• Fisher: “This has allowed our sales reps to look at where each account is projected to renew and make a decision on where they need to put their focus. If it’s a lower percentage, under 20 percent or above 80 percent, probably a good chance they’re either going to come back or they’re not going to come back. Not to say we’re not going to spend time with those folks, but our real focus needs to be in the middle, on the fence-sitters that are around 40-60 percent. … Our ability to project who was a fence-sitter allowed us to focus more energy on those accounts, which in turn has allowed us to renew them at a higher level. The analytics and all the data we put into our system worked, and has paid extremely high dividends.”


  • Fisher: “The nice benefits with dynamic pricing on the season ticket side is we can really show a great savings, because season ticket holders get discounted price of what face value is. If a ticket is $20 when it first goes on sale, but because of demand it goes to $30, $40 by the time that game is here. As a season ticket holder you may be paying $16. Instead of just saving that $4, you’re saving potentially $15, $20, $25, it provides a lot of value. Dynamic pricing not just drives revenue for us on the single game front, it allows us to maximize when demand is high, it also allows us to really have a great piece of leverage when we’re out there trying to sell tickets because season ticket holders are saving that much more money now than what they had previously in earlier years.”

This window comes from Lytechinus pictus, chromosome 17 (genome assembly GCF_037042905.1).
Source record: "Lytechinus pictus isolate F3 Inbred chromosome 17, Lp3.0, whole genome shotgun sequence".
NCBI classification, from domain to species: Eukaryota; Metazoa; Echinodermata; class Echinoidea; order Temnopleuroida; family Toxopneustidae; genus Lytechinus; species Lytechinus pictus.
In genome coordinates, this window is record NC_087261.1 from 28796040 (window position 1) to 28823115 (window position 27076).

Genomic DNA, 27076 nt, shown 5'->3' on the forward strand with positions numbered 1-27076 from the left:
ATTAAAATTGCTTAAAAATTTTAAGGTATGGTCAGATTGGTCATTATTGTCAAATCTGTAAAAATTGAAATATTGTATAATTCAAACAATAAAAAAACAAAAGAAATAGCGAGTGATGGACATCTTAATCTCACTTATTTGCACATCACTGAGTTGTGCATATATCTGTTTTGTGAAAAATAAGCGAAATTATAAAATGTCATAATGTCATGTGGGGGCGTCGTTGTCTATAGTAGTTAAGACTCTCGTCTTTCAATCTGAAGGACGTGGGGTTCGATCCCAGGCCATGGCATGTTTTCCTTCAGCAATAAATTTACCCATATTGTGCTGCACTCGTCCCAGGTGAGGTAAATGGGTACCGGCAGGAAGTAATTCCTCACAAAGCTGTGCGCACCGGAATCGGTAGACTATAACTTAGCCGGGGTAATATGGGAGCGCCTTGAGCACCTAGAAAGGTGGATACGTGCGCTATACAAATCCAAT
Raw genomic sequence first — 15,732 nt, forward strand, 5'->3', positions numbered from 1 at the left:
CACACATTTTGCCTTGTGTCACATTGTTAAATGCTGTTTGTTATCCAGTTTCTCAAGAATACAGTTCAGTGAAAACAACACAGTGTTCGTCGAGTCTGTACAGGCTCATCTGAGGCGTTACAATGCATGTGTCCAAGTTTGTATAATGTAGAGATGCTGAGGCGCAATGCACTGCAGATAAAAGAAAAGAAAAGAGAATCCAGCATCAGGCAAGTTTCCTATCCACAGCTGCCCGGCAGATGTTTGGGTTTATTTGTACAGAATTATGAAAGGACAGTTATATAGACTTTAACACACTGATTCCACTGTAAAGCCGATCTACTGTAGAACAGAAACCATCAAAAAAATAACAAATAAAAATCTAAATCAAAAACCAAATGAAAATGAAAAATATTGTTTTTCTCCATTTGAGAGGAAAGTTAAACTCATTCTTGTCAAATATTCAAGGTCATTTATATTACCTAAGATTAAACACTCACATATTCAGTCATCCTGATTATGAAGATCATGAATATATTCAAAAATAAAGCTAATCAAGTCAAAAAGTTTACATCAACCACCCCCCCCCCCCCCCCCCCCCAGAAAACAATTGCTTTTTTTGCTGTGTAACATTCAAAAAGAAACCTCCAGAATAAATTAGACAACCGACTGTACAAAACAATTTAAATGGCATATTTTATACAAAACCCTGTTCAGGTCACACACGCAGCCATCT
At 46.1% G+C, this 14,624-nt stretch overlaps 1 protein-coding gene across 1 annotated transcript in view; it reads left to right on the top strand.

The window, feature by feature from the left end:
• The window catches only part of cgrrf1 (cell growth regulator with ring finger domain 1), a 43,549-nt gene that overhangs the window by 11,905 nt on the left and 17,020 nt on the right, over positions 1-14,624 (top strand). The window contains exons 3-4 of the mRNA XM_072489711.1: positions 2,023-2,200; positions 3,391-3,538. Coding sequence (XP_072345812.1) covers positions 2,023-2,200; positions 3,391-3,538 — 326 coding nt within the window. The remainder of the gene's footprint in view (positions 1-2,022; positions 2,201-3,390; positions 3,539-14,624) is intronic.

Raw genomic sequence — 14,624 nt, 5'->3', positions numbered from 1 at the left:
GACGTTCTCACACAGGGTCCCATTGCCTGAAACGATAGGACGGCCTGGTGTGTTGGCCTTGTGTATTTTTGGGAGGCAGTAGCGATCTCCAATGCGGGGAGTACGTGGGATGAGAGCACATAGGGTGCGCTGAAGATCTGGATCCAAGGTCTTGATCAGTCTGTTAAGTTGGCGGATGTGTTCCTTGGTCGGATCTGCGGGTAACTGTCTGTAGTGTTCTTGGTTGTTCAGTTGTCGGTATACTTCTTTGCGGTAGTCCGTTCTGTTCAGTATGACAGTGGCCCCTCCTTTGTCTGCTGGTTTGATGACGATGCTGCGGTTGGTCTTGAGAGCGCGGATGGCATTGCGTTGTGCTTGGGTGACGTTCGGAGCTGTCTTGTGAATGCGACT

• Gustafson: “The ability to predict our business is tremendously valuable, almost incalculable value, of what we do. Especially when it comes to planning our baseball side, our ability to know what’s going to happen, when it’s going to happen, how much cash we’re going to generate on the revenue side, allows us to plan accordingly. That’s a tremendous value proposition to ownership and executives.”


  • Gustafson: “The secondary market exists as it does because of inefficentcies in the primary market, whether it’s the way we price the tickets, whether it’s the way we distribute and sell to ticket brokers, whether it’s the process of buying the ticket. Anything in the secondary market, you look team-to-team and it varies so tremendously. There are teams that sell upward of 20,000 tickets a game on StubHub while we sell like 500. What we try to do is figure out how to optimize our primary business by supplying and maintaining controls over the secondary marketing, and pricing efficiently in a way that’s going to drive people to buy through padres.com as opposed to the StubHubs and SeatGeeks of the world.”
  • Fisher: “A lot of teams now, including ourselves and the Padres, are starting to really limit the number of tickets that are out there with ticket brokers, and making sure that if we are partnering with anyone, we’re partnering with the right ones that aren’t going to crash the market, that understand the impact of what they do on themselves and on us, and I think the teams are starting to get a lot smarter. They’re not looking short-term.”

For more coverage of the 2016 SABR Analytics Conference, visit SABR.org/analytics.

Originally published: March 16, 2016. Last Updated: July 27, 2020.